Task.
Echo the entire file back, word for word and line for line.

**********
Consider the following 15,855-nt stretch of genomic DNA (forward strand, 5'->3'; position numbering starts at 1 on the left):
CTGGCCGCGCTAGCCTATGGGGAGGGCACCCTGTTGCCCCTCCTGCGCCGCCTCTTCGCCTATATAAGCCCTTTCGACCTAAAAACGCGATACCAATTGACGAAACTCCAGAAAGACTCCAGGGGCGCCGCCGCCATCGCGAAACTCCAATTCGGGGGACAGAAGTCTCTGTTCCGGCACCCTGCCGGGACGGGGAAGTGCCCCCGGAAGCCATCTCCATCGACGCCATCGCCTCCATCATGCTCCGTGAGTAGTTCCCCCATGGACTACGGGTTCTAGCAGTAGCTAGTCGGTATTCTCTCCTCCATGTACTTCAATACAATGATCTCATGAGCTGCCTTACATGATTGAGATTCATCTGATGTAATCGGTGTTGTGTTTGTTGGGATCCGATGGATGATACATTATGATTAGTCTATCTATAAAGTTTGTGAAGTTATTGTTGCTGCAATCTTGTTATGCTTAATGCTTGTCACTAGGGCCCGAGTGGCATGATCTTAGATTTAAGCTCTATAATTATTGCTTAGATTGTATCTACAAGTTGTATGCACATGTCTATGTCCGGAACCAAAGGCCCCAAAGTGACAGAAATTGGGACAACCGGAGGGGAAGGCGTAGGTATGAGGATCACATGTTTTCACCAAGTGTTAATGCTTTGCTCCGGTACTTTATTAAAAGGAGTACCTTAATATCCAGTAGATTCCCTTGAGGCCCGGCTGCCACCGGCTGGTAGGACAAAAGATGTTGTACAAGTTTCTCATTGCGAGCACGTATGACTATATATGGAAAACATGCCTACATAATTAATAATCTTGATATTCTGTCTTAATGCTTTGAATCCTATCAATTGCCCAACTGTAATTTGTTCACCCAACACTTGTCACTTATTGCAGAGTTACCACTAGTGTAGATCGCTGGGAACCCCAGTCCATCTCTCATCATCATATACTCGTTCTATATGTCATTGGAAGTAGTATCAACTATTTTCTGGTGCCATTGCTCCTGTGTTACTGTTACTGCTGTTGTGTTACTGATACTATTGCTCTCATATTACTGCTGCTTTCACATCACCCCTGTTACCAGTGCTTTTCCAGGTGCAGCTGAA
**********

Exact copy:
Consider the following 15,855-nt stretch of genomic DNA (forward strand, 5'->3'; position numbering starts at 1 on the left):
CTGGCCGCGCTAGCCTATGGGGAGGGCACCCTGTTGCCCCTCCTGCGCCGCCTCTTCGCCTATATAAGCCCTTTCGACCTAAAAACGCGATACCAATTGACGAAACTCCAGAAAGACTCCAGGGGCGCCGCCGCCATCGCGAAACTCCAATTCGGGGGACAGAAGTCTCTGTTCCGGCACCCTGCCGGGACGGGGAAGTGCCCCCGGAAGCCATCTCCATCGACGCCATCGCCTCCATCATGCTCCGTGAGTAGTTCCCCCATGGACTACGGGTTCTAGCAGTAGCTAGTCGGTATTCTCTCCTCCATGTACTTCAATACAATGATCTCATGAGCTGCCTTACATGATTGAGATTCATCTGATGTAATCGGTGTTGTGTTTGTTGGGATCCGATGGATGATACATTATGATTAGTCTATCTATAAAGTTTGTGAAGTTATTGTTGCTGCAATCTTGTTATGCTTAATGCTTGTCACTAGGGCCCGAGTGGCATGATCTTAGATTTAAGCTCTATAATTATTGCTTAGATTGTATCTACAAGTTGTATGCACATGTCTATGTCCGGAACCAAAGGCCCCAAAGTGACAGAAATTGGGACAACCGGAGGGGAAGGCGTAGGTATGAGGATCACATGTTTTCACCAAGTGTTAATGCTTTGCTCCGGTACTTTATTAAAAGGAGTACCTTAATATCCAGTAGATTCCCTTGAGGCCCGGCTGCCACCGGCTGGTAGGACAAAAGATGTTGTACAAGTTTCTCATTGCGAGCACGTATGACTATATATGGAAAACATGCCTACATAATTAATAATCTTGATATTCTGTCTTAATGCTTTGAATCCTATCAATTGCCCAACTGTAATTTGTTCACCCAACACTTGTCACTTATTGCAGAGTTACCACTAGTGTAGATCGCTGGGAACCCCAGTCCATCTCTCATCATCATATACTCGTTCTATATGTCATTGGAAGTAGTATCAACTATTTTCTGGTGCCATTGCTCCTGTGTTACTGTTACTGCTGTTGTGTTACTGATACTATTGCTCTCATATTACTGCTGCTTTCACATCACCCCTGTTACCAGTGCTTTTCCAGGTGCAGCTGAA